Variables are used for storing values, such as a text string “hello” or a numeric value “7”. They form the basis for any PHP code.
Creating a Variable
$ followed by
$my_variable = 'hello world';
- Must be alphanumeric and can contain underscores
(a-z A-Z 0-9 _).
- Must start with an underscore or a letter.
- Spaces aren’t allowed in variables
- Variables with more than one word should be separated with underscores such as
- Another way to separate multiple worded variables is through capitalisation such as
Assigning a Value
There are a few ways to set variable values within PHP, including two different types of quotation marks.
My recommendation is to use a single quotation mark.
'value' will be treated as a non-executable string. Whereas
"value" will check if there’s anything to execute during processing. This will impact speed.
If you want to pass a variable’s value to another variable I recommend the following.
$var_1 = 'Hello'; $var_2 = $var_1 . ' world'; // Fastest method
Numeric strings are very easy to understand and to use. They behave in a similar way to double quotation strings and you don't need to do much different. Things to remember -
BODMAS(brackets, operation, division, multiplication, addition, subtraction)
Basic Numeric String
Let’s start with the most basic numeric string we can. We want to add two values together
1 + 2 = 3, although it’s very rare that you’ll use two static numbers like this.
$string = 1 + 2; echo $string; // 3
Numeric with a variable
Now lets make numeric strings slightly more complicated by using a variable. This is the most practical application of numeric variable calculations.
$i = 5; $string = $i + 2; echo $string; // 7
Special Numeric Strings
What about saving time on simple calculations? Well PHP has you covered. For example, you may wish to add 1 every time you go through a loop.
$i = 11; // Define the variable $i++; // Add 1 to $i $i--; // Subtract 1 from $i $i += 2; // Add 2 to $i $i -= 2; // Subtract 2 from $i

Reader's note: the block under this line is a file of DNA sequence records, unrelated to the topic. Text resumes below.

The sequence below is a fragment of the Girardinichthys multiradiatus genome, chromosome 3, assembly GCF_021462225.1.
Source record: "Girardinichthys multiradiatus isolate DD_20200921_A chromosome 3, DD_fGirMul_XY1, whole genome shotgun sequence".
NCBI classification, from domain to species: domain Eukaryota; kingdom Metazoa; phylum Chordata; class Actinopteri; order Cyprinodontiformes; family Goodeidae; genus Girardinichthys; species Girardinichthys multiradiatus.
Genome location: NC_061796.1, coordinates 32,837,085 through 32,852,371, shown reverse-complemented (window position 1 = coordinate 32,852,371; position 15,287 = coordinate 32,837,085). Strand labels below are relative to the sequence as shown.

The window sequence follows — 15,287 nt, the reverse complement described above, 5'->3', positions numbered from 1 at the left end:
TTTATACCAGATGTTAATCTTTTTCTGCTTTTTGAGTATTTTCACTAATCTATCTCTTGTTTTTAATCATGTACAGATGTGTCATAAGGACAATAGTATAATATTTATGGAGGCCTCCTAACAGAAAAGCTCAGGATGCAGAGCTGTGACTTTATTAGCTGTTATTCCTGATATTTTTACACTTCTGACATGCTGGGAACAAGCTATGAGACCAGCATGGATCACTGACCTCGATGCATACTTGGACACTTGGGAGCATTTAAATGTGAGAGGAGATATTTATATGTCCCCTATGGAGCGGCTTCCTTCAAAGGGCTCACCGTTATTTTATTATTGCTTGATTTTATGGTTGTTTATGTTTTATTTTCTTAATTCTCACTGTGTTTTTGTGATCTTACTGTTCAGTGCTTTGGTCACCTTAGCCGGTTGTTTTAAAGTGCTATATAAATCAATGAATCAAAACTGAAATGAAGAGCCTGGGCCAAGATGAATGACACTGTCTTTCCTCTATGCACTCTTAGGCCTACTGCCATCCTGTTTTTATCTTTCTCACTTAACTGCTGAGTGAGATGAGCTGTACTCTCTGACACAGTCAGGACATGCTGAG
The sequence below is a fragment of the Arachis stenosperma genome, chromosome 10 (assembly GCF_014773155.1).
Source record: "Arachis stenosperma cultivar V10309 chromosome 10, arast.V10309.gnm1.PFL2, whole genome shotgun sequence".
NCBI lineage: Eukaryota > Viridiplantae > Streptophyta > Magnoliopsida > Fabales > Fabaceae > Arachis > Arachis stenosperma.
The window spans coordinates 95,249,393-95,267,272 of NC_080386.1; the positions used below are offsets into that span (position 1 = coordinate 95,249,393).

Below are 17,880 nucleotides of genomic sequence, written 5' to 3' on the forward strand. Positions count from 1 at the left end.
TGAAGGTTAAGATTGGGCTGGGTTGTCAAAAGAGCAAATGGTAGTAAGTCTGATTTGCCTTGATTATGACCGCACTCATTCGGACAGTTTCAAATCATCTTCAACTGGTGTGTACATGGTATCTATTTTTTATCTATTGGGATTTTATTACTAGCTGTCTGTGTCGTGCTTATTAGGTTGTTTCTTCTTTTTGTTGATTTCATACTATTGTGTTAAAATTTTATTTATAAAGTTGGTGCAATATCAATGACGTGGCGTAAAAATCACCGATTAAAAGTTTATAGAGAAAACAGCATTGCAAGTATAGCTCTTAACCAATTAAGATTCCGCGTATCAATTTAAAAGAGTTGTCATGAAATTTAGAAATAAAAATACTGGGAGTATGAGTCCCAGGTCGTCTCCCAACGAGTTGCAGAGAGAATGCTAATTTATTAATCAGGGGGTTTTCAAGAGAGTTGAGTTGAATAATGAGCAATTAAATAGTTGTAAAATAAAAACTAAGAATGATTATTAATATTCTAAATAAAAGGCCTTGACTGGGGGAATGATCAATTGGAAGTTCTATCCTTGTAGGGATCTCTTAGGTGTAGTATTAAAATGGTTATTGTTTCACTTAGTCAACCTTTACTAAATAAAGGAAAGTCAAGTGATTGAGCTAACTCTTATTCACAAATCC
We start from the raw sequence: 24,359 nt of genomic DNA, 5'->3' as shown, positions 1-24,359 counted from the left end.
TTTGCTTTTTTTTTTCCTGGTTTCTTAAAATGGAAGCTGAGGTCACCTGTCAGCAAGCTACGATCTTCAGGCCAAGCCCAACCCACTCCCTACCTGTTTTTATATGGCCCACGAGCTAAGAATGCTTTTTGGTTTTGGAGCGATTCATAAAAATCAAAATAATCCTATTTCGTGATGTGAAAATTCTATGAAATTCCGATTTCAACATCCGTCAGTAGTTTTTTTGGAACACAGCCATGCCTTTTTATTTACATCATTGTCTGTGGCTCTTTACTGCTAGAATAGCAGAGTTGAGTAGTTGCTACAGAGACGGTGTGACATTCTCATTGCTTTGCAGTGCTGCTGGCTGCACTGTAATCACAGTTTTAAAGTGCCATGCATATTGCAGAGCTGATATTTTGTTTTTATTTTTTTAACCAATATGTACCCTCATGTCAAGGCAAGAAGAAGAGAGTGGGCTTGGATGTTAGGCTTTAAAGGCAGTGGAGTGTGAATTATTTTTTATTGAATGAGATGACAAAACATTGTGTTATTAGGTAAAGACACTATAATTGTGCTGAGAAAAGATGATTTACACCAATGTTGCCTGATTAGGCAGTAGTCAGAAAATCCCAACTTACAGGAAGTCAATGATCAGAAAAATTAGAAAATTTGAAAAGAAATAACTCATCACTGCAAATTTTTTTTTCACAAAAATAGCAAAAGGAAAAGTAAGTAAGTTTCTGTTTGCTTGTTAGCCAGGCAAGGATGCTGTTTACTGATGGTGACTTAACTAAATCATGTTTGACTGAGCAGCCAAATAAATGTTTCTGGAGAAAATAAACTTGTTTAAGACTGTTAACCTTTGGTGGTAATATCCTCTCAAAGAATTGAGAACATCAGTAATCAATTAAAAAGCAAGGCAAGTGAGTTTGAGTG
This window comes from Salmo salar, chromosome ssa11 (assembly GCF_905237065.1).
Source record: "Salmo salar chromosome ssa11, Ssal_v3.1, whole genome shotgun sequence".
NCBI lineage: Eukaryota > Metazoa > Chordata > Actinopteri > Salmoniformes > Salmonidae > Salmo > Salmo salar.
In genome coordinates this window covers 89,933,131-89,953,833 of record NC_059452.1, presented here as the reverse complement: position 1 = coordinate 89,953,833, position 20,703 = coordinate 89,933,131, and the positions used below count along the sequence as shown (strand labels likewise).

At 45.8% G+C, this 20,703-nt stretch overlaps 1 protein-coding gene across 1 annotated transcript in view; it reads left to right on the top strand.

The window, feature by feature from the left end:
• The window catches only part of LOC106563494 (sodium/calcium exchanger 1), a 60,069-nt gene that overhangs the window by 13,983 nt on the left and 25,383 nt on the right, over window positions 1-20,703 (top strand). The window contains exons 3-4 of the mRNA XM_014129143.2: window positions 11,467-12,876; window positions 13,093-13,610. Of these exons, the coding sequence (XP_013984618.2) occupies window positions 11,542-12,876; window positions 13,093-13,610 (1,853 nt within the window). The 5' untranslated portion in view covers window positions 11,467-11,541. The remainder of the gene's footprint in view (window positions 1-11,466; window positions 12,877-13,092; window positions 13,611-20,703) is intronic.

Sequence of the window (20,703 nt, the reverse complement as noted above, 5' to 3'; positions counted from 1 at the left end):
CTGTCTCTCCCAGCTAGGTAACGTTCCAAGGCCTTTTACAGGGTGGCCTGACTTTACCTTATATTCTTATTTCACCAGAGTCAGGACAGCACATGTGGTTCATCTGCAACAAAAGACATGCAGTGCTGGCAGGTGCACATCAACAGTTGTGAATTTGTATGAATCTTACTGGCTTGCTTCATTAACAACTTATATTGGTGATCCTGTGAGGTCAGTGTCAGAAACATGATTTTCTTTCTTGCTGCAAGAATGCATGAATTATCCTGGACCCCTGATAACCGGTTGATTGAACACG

Seeing a Variable
There are a few different ways to display variables on a PHP page. There are two correct ways, and one that may confuse you. The first and most common method using the
echo function. The second function you’ll see is the
echo 'hello'; // hello print 'hello'; // hello $var = 'hello world'; echo $var; // hello world print $var; // hello world
What’s the difference between echo and print?
On the face of it
echo returns an empty value, whereas
This becomes a problem when using PHP functions to check on the success of another function. If you use
echo the function will think it’s failed, but a success message will be displayed.
Ultimately this is bad practise and you should instead be using the
return function in this case. The problem with using return is that it doesn’t display the text, but rather passes it between functions. Don’t worry if this isn’t making much sense yet!
Showing an Error Message
Like many things in PHP there are two ways to kill your script and display an error message. The most common method is using the
die function, but you can also use
die 'hello'; // hello print 'test'; // doesn't run exit 'hello'; // hello echo 'test'; //doesn't run
What’s the difference between exit and die?
There is no difference between
die() in PHP.
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